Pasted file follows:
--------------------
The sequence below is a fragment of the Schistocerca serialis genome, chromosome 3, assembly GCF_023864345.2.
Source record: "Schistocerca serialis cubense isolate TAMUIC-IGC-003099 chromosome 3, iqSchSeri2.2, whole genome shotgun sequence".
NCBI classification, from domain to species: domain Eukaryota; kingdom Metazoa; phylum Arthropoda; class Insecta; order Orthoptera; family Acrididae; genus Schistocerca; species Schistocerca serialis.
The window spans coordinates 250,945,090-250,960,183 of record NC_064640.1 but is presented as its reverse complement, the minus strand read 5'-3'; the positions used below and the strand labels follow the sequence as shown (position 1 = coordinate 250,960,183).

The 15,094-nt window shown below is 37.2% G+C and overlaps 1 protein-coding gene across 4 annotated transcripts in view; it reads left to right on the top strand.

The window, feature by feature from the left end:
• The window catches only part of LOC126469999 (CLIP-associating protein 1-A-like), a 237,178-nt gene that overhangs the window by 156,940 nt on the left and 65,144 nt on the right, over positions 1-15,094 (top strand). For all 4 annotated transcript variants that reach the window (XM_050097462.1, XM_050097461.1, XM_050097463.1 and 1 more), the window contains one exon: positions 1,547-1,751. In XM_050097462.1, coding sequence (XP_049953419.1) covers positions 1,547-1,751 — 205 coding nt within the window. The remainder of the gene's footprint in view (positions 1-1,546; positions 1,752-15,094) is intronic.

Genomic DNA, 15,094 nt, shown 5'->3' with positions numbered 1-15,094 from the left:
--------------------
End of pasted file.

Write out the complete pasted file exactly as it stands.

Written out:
The sequence below is a fragment of the Schistocerca serialis genome, chromosome 3, assembly GCF_023864345.2.
Source record: "Schistocerca serialis cubense isolate TAMUIC-IGC-003099 chromosome 3, iqSchSeri2.2, whole genome shotgun sequence".
NCBI classification, from domain to species: domain Eukaryota; kingdom Metazoa; phylum Arthropoda; class Insecta; order Orthoptera; family Acrididae; genus Schistocerca; species Schistocerca serialis.
The window spans coordinates 250,945,090-250,960,183 of record NC_064640.1 but is presented as its reverse complement, the minus strand read 5'-3'; the positions used below and the strand labels follow the sequence as shown (position 1 = coordinate 250,960,183).

The 15,094-nt window shown below is 37.2% G+C and overlaps 1 protein-coding gene across 4 annotated transcripts in view; it reads left to right on the top strand.

The window, feature by feature from the left end:
• The window catches only part of LOC126469999 (CLIP-associating protein 1-A-like), a 237,178-nt gene that overhangs the window by 156,940 nt on the left and 65,144 nt on the right, over positions 1-15,094 (top strand). For all 4 annotated transcript variants that reach the window (XM_050097462.1, XM_050097461.1, XM_050097463.1 and 1 more), the window contains one exon: positions 1,547-1,751. In XM_050097462.1, coding sequence (XP_049953419.1) covers positions 1,547-1,751 — 205 coding nt within the window. The remainder of the gene's footprint in view (positions 1-1,546; positions 1,752-15,094) is intronic.

Genomic DNA, 15,094 nt, shown 5'->3' with positions numbered 1-15,094 from the left: